ALAN HARGRAVE was given books about coping with grief, after the tortuous illness and death in 2002 of his 21-year-old son, Tom. Most of them were unfit for human consumption, he says in this brutally honest account of his own struggle to live through it.
He dares to tell the truth. “What’s it doing to your faith, Alan?” a funeral director asks him, and he acknowledges that there are many days when he cannot honestly say that he believes in God at all.
The rows of council houses in his Cambridge parish, a bottomless pit of needs, “look back at the vicarage, where the vicar has nothing to offer them”. For the funeral director’s question, read, “If you go down, Alan, what will happen to the rest of us?”
This is raw grief, a soul bared. When snowdrops start pushing their way through the hard earth, something inside him wants to stamp them down and crush them, “so that I might remain here, in the cold, barren winter, frozen in time, like Miss Havisham, for ever. But it is not possible.”
An ordinand at an act of worship talks about pain and suffering and smilingly invites responses to a Bible passage that says that “everything will turn out hunky-dory in the end.” Into the overwhelming silence, he blurts out: “It’s complete bullshit.”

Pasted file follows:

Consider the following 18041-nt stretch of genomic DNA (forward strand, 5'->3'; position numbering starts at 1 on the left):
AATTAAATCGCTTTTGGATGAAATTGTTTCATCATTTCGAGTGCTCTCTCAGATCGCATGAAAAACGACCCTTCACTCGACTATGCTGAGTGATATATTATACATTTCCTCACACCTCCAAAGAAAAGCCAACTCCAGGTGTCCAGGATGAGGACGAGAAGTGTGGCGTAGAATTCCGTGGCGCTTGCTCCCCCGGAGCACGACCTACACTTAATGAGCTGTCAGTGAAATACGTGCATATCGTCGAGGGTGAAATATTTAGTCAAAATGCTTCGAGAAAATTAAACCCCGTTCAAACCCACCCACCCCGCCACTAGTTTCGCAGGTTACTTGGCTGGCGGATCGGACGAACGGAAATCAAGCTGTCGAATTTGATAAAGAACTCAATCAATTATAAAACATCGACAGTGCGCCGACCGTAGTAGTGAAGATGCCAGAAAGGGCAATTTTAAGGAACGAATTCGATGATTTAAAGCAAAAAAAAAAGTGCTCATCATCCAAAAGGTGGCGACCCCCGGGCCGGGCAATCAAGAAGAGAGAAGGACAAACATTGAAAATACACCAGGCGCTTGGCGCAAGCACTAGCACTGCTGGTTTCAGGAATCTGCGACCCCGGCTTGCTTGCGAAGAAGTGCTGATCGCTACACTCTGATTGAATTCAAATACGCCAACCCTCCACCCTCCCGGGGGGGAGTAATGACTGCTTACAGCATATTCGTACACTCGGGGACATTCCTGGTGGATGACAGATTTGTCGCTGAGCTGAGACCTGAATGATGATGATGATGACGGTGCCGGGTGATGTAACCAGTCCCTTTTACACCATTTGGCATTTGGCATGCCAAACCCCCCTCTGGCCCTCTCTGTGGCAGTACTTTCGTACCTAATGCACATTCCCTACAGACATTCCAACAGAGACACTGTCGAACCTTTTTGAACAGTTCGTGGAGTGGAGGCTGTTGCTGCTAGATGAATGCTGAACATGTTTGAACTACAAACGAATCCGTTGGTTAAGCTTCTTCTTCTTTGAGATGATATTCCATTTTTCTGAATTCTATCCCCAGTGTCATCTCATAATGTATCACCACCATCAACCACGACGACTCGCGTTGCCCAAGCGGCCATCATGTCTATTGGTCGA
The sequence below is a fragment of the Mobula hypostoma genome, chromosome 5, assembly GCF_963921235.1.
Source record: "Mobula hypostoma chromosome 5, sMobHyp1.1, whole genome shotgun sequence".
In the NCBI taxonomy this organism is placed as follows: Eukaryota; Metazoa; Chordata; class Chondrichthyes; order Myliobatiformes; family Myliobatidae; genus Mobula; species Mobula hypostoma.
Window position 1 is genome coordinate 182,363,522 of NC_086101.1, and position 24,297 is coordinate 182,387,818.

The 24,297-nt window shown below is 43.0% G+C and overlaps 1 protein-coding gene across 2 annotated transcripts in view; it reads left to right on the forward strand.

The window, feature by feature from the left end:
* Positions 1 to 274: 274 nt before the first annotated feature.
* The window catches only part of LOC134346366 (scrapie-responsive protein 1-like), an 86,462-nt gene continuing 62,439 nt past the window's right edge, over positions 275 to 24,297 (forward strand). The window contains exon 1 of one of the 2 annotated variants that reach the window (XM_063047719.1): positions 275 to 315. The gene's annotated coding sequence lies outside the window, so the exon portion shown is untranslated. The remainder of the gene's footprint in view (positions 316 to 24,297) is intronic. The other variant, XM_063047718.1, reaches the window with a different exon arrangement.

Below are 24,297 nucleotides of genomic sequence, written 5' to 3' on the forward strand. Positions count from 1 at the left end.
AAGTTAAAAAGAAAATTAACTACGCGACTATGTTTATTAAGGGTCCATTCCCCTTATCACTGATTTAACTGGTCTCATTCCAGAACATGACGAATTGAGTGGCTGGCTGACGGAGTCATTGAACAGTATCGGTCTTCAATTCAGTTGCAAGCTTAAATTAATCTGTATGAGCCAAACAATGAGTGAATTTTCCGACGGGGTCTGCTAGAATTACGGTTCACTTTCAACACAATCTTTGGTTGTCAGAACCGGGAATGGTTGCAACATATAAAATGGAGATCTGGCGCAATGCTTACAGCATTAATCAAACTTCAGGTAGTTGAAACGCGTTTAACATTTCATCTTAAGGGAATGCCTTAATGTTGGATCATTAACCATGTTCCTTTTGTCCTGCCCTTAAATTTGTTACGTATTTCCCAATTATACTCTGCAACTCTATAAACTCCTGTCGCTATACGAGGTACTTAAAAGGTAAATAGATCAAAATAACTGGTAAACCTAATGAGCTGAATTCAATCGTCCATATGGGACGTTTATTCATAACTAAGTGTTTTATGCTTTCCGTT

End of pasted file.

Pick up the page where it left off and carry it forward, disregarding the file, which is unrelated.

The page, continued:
Yet there are moments when he does suddenly “glimpse the glory of God again”, and, in between those moments, he will “do my best to walk the walk, both when God seems close and real and especially when he doesn’t”. He and his wife, Annie, are able to go on now, even though the wounds do not go away, and they are “more fragile now, more fearful”.
The real importance of this book, a fine and fluent piece of writing, is the relief that it offers through its very measured conclusion. What does “getting over” grief mean? “It is not about not feeling the loss,” he suggests. “It is perhaps about not being paralysed, immobilised, debilitated by the grief any more. It is about being able to live again.”
One for Sorrow: A memoir of death and life
Church Times Bookshop £9